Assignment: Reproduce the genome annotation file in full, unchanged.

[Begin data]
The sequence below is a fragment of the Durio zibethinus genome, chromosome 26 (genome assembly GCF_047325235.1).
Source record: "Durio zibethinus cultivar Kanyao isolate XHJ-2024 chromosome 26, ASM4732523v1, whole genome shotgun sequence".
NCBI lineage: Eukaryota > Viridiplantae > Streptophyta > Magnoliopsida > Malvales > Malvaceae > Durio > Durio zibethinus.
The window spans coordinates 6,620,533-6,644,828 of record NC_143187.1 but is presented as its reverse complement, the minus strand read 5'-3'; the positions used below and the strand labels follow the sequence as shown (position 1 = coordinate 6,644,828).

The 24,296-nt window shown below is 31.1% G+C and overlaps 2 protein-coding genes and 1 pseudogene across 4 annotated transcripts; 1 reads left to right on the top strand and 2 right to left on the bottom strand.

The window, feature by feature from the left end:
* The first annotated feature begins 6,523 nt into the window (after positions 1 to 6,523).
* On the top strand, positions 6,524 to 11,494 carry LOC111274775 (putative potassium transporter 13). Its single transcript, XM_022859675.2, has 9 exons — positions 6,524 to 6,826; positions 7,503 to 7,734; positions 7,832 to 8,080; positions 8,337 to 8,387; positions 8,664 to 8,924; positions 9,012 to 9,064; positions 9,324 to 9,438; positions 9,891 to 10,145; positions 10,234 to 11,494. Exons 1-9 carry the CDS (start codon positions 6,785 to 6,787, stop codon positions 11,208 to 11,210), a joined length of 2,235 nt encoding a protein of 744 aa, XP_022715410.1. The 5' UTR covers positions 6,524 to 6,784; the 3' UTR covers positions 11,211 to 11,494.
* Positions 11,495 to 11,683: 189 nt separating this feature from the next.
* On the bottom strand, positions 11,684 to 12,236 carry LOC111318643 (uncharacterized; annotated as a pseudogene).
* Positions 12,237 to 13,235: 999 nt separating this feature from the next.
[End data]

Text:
The sequence below is a fragment of the Durio zibethinus genome, chromosome 26 (genome assembly GCF_047325235.1).
Source record: "Durio zibethinus cultivar Kanyao isolate XHJ-2024 chromosome 26, ASM4732523v1, whole genome shotgun sequence".
NCBI lineage: Eukaryota > Viridiplantae > Streptophyta > Magnoliopsida > Malvales > Malvaceae > Durio > Durio zibethinus.
The window spans coordinates 6,620,533-6,644,828 of record NC_143187.1 but is presented as its reverse complement, the minus strand read 5'-3'; the positions used below and the strand labels follow the sequence as shown (position 1 = coordinate 6,644,828).

The 24,296-nt window shown below is 31.1% G+C and overlaps 2 protein-coding genes and 1 pseudogene across 4 annotated transcripts; 1 reads left to right on the top strand and 2 right to left on the bottom strand.

The window, feature by feature from the left end:
* The first annotated feature begins 6,523 nt into the window (after positions 1 to 6,523).
* On the top strand, positions 6,524 to 11,494 carry LOC111274775 (putative potassium transporter 13). Its single transcript, XM_022859675.2, has 9 exons — positions 6,524 to 6,826; positions 7,503 to 7,734; positions 7,832 to 8,080; positions 8,337 to 8,387; positions 8,664 to 8,924; positions 9,012 to 9,064; positions 9,324 to 9,438; positions 9,891 to 10,145; positions 10,234 to 11,494. Exons 1-9 carry the CDS (start codon positions 6,785 to 6,787, stop codon positions 11,208 to 11,210), a joined length of 2,235 nt encoding a protein of 744 aa, XP_022715410.1. The 5' UTR covers positions 6,524 to 6,784; the 3' UTR covers positions 11,211 to 11,494.
* Positions 11,495 to 11,683: 189 nt separating this feature from the next.
* On the bottom strand, positions 11,684 to 12,236 carry LOC111318643 (uncharacterized; annotated as a pseudogene).
* Positions 12,237 to 13,235: 999 nt separating this feature from the next.